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2022-07-10 17:55
"Straightheads" tells the story of a middle-class couple who are brutally murdered by gangsters, barely survived, and then turn to a frantic revenge. The film is the first feature film of director Don Reid, who was a documentary filmmaker. In an interview with reporters, he told us some of the challenges encountered during the filming process and why he was so fascinated by the dark side of human nature.
[Can you talk about the unusual creative inspiration for this film and the attempted rape you witnessed? 】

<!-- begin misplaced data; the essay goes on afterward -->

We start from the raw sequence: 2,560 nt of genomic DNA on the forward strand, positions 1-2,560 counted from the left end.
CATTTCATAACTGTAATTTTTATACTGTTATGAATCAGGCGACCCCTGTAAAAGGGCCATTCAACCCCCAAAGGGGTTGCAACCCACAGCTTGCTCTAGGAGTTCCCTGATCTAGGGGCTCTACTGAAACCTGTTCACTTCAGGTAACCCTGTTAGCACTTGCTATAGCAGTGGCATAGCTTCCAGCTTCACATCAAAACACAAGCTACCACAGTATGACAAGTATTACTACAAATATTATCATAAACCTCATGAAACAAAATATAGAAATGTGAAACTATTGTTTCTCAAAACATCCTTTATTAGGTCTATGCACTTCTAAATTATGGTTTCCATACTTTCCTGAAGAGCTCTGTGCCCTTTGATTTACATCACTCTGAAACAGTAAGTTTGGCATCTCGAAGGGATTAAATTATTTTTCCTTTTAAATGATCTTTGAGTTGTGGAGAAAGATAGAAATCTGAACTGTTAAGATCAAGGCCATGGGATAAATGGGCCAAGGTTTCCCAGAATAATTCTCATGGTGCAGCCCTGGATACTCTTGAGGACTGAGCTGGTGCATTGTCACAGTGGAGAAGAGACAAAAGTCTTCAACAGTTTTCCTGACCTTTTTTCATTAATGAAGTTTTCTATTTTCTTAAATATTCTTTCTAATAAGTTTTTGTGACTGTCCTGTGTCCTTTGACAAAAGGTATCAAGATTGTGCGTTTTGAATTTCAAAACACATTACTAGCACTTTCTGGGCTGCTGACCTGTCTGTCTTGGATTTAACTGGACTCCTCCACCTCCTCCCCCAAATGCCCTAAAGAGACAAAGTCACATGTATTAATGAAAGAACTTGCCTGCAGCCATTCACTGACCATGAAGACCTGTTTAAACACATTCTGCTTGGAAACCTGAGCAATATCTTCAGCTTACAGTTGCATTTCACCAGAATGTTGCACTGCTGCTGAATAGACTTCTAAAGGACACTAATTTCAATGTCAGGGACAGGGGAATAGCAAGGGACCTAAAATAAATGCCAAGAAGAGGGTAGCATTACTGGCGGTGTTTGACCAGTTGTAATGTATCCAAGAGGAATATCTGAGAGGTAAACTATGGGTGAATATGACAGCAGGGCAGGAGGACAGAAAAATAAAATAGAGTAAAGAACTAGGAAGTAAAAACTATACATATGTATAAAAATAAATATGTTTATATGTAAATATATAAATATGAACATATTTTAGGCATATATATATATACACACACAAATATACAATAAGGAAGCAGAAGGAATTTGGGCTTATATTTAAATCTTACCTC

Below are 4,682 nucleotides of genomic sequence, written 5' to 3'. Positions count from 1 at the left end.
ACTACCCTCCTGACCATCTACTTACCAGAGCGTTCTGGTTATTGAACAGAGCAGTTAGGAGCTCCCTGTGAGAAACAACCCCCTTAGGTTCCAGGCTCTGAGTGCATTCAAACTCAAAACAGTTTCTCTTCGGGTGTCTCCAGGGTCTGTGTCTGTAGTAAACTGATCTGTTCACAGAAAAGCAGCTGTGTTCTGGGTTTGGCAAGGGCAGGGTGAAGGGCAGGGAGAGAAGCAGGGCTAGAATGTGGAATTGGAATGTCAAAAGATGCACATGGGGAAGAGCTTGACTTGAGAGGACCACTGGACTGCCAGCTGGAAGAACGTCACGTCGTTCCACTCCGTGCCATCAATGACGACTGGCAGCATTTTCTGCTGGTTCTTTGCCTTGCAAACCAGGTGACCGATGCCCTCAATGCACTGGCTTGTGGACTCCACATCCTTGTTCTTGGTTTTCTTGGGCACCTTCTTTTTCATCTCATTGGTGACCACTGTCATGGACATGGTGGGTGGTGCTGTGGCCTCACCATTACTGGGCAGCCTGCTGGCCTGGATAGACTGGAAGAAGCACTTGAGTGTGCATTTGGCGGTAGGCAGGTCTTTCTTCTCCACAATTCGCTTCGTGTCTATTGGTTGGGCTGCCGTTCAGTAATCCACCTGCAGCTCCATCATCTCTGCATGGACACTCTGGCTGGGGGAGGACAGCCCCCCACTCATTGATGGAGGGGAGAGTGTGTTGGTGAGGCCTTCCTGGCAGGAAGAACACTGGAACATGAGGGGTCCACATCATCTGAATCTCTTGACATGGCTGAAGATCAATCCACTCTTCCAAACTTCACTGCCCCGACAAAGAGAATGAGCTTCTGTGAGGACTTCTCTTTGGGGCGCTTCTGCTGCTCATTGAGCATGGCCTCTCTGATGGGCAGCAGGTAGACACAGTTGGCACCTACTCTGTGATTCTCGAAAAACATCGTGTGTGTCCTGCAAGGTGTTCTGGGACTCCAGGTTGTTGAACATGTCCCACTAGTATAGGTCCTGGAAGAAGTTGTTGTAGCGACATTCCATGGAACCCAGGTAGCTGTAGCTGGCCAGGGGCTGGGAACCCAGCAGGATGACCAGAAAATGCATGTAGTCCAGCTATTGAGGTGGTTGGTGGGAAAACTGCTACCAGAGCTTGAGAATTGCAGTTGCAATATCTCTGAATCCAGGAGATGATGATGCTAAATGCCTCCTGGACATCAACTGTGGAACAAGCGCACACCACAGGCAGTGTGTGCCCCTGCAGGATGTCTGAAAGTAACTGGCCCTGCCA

Around 1999, I had already started working on the story of Straightheads, but the ending that was envisioned at that time was completely different from the ending that my thinking stage set. But several things happened at the time that made it take shape, and I quickly got into the writing phase of the script. One of them was that I started to fall into nightmares again, which I hadn't had in a long time. I made documentaries for many years, too many years, and I was filming in Kosovo . The dream is completely gone. But soon I was in La Habana, Cuba; when I was out in English, I was dreaming again. That night, I dreamed that I was driving through the passage under the viaduct and saw a girl playing with her father, chasing and running on the sidewalk beside the passage. My girlfriend, who is already my wife, said to me, "No, no, stop, there's a situation." I realized it was the guy on the bike who was chasing the girl. I parked the car and walked out, just as the man lay on top of the girl and ripped her clothes. I scared him off and took the girl home.